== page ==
Recent surveys show Americans care more about having a “moral, ethical president” than about having a religious president. And although only 32% of Americans describe Donald Trump as “morally upstanding,” 61% of white evangelicals say that term describes Trump.
Meanwhile, more Americans than ever say it is not necessary to believe in God in order to be moral and have good values.
Both findings come from recent surveys reported by the Pew Research Center, and both reflect the growing chasm between white evangelical Christians and the rest of the nation. Both surveys were conducted before the police murder of George Floyd in Minneapolis and the subsequent reckoning on racial issues and before the arrival of coronavirus.
The latest installment of a multiyear survey on global religious trends finds a 14-point increase in the percentage of Americans who agree with the statement, “It is not necessary to believe in God in order to be moral and have good values.” In 2002, only 40% of Americans believed this statement; today, 54% affirm it as true.
In the U.S., Protestant Christians collectively affirm a morality rooted in belief in God, with 63% saying this is true. That compares to 52% of Catholics and 14% of the religiously affiliated.
Globally, connecting belief in God with morality ranks highest among Muslims and among Christians in South America.
Set against this global backdrop, and with a U.S. presidential election months away, Pew asked Americans how important it is to have a president who is “moral” and “ethical.” Among all U.S. adults, 64% said it is “very important” for a president to “personally live a moral, ethical life.” Another 31% said this is “somewhat important.”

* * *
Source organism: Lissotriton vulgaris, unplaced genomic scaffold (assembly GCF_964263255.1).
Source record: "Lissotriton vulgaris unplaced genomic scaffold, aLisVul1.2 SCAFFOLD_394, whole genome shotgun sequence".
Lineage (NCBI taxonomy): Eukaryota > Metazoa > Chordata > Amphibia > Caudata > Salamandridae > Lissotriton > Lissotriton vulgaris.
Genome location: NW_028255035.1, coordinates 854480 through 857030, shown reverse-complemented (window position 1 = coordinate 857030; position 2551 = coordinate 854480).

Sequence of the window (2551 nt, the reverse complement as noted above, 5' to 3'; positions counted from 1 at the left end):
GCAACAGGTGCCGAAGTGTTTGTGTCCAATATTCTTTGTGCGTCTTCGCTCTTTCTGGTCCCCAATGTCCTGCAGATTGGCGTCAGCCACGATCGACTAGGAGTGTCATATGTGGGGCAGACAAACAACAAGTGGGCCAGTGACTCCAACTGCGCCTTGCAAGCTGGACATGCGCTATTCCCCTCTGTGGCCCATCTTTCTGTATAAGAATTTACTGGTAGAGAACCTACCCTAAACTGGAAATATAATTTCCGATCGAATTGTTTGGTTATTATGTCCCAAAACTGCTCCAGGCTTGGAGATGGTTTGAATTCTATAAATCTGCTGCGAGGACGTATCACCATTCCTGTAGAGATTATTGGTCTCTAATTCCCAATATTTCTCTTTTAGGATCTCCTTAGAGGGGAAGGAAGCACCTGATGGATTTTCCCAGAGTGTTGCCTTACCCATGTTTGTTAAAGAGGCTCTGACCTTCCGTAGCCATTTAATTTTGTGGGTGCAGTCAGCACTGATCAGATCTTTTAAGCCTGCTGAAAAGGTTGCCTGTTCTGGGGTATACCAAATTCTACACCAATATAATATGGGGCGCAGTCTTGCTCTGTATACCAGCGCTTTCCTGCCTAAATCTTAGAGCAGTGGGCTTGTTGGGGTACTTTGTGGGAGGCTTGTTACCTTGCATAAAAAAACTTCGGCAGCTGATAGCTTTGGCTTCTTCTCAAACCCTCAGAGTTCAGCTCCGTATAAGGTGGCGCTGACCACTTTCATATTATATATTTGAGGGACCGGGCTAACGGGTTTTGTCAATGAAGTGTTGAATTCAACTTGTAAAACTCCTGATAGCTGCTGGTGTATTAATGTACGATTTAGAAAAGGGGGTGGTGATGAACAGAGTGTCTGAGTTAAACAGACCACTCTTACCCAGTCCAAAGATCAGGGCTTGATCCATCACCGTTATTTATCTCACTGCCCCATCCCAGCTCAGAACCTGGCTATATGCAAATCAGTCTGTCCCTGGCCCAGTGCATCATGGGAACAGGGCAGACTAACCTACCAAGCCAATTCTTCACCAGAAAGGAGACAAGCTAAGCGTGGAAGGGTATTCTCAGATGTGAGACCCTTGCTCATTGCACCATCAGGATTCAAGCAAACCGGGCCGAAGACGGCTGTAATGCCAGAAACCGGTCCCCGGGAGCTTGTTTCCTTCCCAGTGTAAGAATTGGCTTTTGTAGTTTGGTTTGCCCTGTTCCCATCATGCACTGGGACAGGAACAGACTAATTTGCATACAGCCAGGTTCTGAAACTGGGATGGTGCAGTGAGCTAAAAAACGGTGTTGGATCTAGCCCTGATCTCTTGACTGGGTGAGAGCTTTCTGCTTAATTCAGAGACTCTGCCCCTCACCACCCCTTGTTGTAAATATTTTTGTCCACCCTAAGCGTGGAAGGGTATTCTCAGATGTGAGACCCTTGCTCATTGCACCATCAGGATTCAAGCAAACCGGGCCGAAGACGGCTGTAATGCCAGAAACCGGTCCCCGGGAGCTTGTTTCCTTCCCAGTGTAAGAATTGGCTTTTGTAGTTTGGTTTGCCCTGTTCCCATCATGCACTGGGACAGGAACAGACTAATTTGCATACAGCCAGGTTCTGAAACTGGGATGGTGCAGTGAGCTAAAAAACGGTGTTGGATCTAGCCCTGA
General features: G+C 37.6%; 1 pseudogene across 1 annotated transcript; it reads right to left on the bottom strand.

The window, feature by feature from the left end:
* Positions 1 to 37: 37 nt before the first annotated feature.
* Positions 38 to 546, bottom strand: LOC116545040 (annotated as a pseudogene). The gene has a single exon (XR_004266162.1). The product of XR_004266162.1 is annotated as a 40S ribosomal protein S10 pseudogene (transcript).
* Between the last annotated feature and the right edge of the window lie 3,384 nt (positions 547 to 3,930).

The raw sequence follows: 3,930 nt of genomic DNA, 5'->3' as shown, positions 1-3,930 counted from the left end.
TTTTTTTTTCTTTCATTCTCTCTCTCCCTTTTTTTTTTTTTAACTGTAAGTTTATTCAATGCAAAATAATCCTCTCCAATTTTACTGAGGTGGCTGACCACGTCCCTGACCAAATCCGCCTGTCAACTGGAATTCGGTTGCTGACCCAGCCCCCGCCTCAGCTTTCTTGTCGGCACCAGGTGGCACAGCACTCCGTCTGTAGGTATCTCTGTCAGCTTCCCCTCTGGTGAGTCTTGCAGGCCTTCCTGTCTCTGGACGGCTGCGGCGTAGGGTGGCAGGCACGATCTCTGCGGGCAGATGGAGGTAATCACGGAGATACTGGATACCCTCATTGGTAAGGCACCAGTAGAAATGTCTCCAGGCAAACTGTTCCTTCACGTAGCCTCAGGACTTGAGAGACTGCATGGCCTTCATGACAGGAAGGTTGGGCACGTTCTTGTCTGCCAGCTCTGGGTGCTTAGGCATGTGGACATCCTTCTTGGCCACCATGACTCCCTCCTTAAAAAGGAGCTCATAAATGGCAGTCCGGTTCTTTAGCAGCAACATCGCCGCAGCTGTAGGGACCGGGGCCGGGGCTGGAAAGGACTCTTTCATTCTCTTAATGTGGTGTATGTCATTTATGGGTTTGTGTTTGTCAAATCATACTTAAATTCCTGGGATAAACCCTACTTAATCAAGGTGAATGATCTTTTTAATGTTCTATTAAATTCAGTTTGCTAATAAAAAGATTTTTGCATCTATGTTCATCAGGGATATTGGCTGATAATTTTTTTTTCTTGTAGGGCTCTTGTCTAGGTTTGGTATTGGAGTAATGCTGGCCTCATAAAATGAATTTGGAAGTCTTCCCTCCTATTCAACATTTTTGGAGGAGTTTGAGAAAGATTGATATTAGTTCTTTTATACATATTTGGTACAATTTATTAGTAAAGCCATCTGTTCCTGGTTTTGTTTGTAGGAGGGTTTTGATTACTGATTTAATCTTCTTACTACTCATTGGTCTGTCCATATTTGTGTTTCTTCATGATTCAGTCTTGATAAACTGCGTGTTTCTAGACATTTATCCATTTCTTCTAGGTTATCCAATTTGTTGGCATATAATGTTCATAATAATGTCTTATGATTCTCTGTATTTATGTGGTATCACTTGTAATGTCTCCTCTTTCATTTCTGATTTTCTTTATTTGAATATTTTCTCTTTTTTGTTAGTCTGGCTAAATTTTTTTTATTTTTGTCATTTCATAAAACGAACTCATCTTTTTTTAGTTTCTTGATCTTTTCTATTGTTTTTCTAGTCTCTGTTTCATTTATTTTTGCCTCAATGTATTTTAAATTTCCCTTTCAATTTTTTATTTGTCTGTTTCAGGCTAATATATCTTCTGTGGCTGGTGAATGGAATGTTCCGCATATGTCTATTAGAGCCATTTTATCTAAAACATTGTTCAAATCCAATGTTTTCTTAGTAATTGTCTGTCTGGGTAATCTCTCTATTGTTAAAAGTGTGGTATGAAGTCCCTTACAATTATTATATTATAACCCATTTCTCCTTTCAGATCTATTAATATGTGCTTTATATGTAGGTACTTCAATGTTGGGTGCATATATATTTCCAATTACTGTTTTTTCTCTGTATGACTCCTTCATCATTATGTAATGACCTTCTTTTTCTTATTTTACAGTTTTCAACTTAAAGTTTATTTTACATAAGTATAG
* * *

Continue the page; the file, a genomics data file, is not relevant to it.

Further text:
That compares to about half the general population who believe it is at least “somewhat important” to have a president who is religious, although only 20% said this is “very important.”
Democrats were more likely than Republicans to say the personal morality and ethical behavior of a president matters. Among Democrats, 71% said this is “very important,” compared to 53% of Republicans.
However, Republicans were nearly three times more likely than Democrats to say it is important that a president share their own religious beliefs.
White evangelical Christians top the chart on seeing Trump as at least “somewhat religious,” a view held by 64% of this group, compared to only 35% of all Americans. Within that group, only 12% of white evangelicals believe Trump is “very religious.”
Pew Center research also discovered that while white evangelical Protestants may not see Trump as “moral and ethical,” they believe their own views of the world are “winning” with Trump’s leadership.
In this latest survey, 83% of white evangelicals identified with the Republican Party, which could be one factor in believing their side is winning. Other polling indicates that Trump’s policies — such as restrictions on immigration and attempts to preserve Confederate monuments — play a role in this assessment too.
Notably, the percentage of white evangelical Protestants who believe their views are winning has nearly tripled since May 2016, when Barak Obama was president. Support for this view among evangelicals has been steadily rising each year of the Trump presidency, growing from 23% in 2016 to 63% this year.
A similar trend has occurred among white Catholics.
This view of “winning” under Trump’s leadership comes as two-thirds of white evangelicals believe Christianity’s cultural influence is waning. Similarly, two-thirds of white evangelicals believe there is conflict between their beliefs and “mainstream American culture” today.
In one final twist of irony in the polling, Trump — who famously accused Obama of being a Muslim when he was instead a practicing Christian — defies religious labeling by most Americans. Pew Center data found one-third of Americans aren’t sure what Trump’s religion is. Only 44% think he’s Christian.